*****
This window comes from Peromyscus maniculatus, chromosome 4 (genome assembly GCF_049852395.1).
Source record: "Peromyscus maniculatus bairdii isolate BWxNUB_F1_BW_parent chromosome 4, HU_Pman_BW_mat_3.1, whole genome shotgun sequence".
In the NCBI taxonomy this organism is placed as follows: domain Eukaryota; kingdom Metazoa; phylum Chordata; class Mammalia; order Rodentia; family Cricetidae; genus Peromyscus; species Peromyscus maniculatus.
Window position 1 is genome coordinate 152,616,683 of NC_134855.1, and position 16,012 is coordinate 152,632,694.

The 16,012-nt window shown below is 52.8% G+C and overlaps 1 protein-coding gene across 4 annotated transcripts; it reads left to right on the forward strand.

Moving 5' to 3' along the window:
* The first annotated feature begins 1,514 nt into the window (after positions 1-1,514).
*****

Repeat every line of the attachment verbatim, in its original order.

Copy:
This window comes from Peromyscus maniculatus, chromosome 4 (genome assembly GCF_049852395.1).
Source record: "Peromyscus maniculatus bairdii isolate BWxNUB_F1_BW_parent chromosome 4, HU_Pman_BW_mat_3.1, whole genome shotgun sequence".
In the NCBI taxonomy this organism is placed as follows: domain Eukaryota; kingdom Metazoa; phylum Chordata; class Mammalia; order Rodentia; family Cricetidae; genus Peromyscus; species Peromyscus maniculatus.
Window position 1 is genome coordinate 152,616,683 of NC_134855.1, and position 16,012 is coordinate 152,632,694.

The 16,012-nt window shown below is 52.8% G+C and overlaps 1 protein-coding gene across 4 annotated transcripts; it reads left to right on the forward strand.

Moving 5' to 3' along the window:
* The first annotated feature begins 1,514 nt into the window (after positions 1-1,514).